Please visit Gehrke & Associates, SC to learn more about how to enhance and defend your intellectual property.  Thank you.

Am. Needle, Inc. v. Nat'l Football League

American Needle Inc. sued the National Football League (NFL), its member football teams, and NFL Properties LLC (to whom we will collectively refer as “the NFL defendants”), along with Reebok International Ltd. (“Reebok”), alleging that the teams’ exclusive licensing agreement with Reebok violated the Sherman Antitrust Act. See 15 U.S.C. §§ 1-2. The district court granted summary judgment to the NFL defendants.

We affirm.

Download

Please visit Gehrke & Associates, SC to learn more about how to enhance and defend your intellectual property.  Thank you.

Meijer, Inc. v. Biovail Corp.

The plaintiff-appellants in these four antitrust class actions are wholesale purchasers of Tiazac (extended-release Diltiazem Hydrochloride, hereinafter Diltiazem HCl), a controlled-release drug for hypertension and angina. They alleged that Biovail Corporation, which manufactures Tiazac, misused a patent to keep off the market a generic equivalent manufactured by Andrx Pharmaceuticals, Inc., in violation of federal and state antitrust laws. The district court entered summary judgment for Biovail, which we affirm.

Download

Please visit Gehrke & Associates, SC to learn more about how to enhance and defend your intellectual property.  Thank you.

Broadcom Corp. v. Qualcomm Inc.

This appeal presents important questions regarding whether a patent holder’s deceptive conduct before a private standards-determining organization may be condemned under antitrust laws and, if so, what facts must be pled to survive a motion to dismiss. Broadcom Corporation (“Broadcom”) alleged that Qualcomm Inc. (“Qualcomm”), by its intentional deception of private standards-determining organizations and its predatory acquisition of a potential rival, has monopolized certain markets for cellular telephone technology and components, primarily in violation of Sections 1 and 2 of the Sherman Act and Sections 3 and 7 of the Clayton Act. The District Court dismissed the Complaint, and Broadcom appeals. For the reasons that follow, we conclude that Broadcom has stated claims for monopolization and attempted monopolization under § 2 of the Sherman Act – Claims 1 and 2 of the Complaint. We also conclude, however, that Broadcom lacks standing to assert a claim for unlawful monopoly maintenance in
a market in which it neither competes nor seeks to compete – Claim 7 – and that it has failed to allege an antitrust injury sufficient to state a claim under § 7 of the Clayton Act – Claim 8. We will, accordingly, affirm in part, reverse in part, and will order the reinstatement of Broadcom’s state and common-law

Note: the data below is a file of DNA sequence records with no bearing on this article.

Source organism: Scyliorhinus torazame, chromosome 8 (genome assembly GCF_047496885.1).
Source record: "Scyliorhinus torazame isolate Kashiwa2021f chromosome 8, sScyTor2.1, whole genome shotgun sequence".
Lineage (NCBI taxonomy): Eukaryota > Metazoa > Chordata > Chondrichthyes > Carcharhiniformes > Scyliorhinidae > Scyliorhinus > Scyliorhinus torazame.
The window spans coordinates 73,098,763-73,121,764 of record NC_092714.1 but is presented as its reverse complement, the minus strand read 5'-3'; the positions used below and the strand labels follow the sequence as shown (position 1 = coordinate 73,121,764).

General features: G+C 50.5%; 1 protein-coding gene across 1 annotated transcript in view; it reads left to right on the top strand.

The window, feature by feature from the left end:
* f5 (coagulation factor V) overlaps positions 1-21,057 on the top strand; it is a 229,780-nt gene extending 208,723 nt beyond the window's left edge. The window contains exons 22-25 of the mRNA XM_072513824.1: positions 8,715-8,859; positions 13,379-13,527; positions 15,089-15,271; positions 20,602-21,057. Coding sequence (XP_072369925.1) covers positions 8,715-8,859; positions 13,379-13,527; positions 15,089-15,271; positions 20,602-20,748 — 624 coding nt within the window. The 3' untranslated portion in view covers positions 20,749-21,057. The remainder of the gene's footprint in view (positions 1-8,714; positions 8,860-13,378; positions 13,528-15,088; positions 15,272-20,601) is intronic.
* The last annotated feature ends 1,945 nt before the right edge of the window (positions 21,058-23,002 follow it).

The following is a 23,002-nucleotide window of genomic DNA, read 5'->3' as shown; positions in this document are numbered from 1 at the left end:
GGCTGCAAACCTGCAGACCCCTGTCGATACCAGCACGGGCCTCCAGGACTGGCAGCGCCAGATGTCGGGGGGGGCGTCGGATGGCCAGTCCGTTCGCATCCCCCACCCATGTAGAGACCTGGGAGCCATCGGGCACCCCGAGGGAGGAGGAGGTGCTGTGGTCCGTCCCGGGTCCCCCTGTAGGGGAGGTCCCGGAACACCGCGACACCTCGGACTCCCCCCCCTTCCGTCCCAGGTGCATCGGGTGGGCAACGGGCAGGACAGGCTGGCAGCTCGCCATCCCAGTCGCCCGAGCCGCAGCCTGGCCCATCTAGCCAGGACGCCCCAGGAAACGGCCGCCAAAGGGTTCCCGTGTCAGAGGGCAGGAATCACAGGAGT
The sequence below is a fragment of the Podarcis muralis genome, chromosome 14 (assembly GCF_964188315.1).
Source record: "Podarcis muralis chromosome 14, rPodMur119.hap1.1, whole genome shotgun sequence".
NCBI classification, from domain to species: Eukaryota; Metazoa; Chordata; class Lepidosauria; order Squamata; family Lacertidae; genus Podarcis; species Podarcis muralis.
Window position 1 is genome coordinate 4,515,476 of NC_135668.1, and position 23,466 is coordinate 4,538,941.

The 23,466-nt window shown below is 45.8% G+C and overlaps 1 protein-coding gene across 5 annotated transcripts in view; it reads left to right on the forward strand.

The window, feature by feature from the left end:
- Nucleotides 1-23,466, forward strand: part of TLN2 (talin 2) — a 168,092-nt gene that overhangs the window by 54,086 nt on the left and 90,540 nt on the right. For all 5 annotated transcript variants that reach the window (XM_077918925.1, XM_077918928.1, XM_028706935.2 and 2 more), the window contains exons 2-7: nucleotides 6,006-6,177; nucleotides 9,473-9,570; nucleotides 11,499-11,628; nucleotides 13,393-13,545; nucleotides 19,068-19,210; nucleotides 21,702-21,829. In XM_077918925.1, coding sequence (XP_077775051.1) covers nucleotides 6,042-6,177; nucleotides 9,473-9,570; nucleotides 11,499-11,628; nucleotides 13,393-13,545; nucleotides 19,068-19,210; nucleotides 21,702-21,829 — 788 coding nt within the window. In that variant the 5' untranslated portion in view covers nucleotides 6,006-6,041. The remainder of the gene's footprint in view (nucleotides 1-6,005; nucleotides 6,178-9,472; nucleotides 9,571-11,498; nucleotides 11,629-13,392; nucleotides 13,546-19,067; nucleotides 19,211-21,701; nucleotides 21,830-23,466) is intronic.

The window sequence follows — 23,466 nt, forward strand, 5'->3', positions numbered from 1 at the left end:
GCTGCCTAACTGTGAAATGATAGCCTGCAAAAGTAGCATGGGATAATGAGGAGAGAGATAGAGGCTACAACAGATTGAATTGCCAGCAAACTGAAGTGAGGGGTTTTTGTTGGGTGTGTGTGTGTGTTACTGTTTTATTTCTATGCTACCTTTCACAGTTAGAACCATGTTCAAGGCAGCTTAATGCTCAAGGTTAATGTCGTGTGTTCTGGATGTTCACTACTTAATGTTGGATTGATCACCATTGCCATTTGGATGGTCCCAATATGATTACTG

claims.

Download the decision.

Please visit Gehrke & Associates, SC to learn more about how to enhance and defend your intellectual property.  Thank you.

Dippin' Dots, Inc. v. Mosey

This is a patent infringement and antitrust case dealing with a unique ice cream product. Plaintiffs Dippin’ Dots, Inc. and Curt D. Jones (collectively “DDI”) appeal from the district court’s claim construction and summary judgment of noninfringement of U.S. Patent No. 5,126,156 (“the ’156 patent”) and from the judgment following jury trial that all claims of that patent are obvious, that the patent is unenforceable due to inequitable conduct during prosecution, and that DDI violated the antitrust laws by asserting a patent that had been procured through fraud on the Patent Office. We affirm the judgments of noninfringement, obviousness, and unenforceability, but reverse as to the antitrust counterclaim.

Download the decision.

Please visit Gehrke & Associates, SC to learn more about how to enhance and defend your intellectual property.  Thank you.

Hydril Co. LP v. Grant Prideco LP

This appeal challenges the district court’s dismissal, under Rule 12(b)(6) of the Federal Rules of Civil Procedure for failure to state a valid claim for relief, of a complaint alleging that the defendant (1) monopolized two product markets by enforcing a patent that had been obtained by fraud on the Patent and Trademark Office, (2) infringed a different patent that the appellant owns, and (3) breached a contract between the parties. We reverse the dismissal of the antitrust and patent claims, vacate the dismissal of the state law claim, and remand for further proceedings.

Download the decision.

Please visit Gehrke & Associates, SC to learn more about how to enhance and defend your intellectual property.  Thank you.

Apple Faces Antitrust, New Patent Case

By Erika Morphy
www.MacNewsWorld.com
Part of the ECT News Network
01/03/07 8:19 AM PT

Tucker v. Apple Computer alleges that Apple is violating antitrust law because content purchased from iTunes can only be played on the Apple-manufactured iPod and no other device. In the PhatRat Technology v. Apple Computer case, PhatRat alleges that the Nike + iPod product offering -- which uses a sensor to connect Nike shoes to the iPod -- infringes on several of its own patents.

As 2007 begins, Apple (Nasdaq: AAPL)  executives might wish they could make a resolution to spend less time in the courtroom. However, like many New Year's resolutions, that is unlikely to occur.

The company has been served with 11 suits in the past six months, according to a recent Securities and Exchange Commission filing. Several of the suits relate to its backdating of options; others, such as Tucker v. Apple Computer and PhatRat Technology v. Apple Computer, deal with antitrust and patent issues, respectively.

Full story.

Please visit Gehrke & Associates, SC to learn more about how to enhance and defend your intellectual property.  Thank you.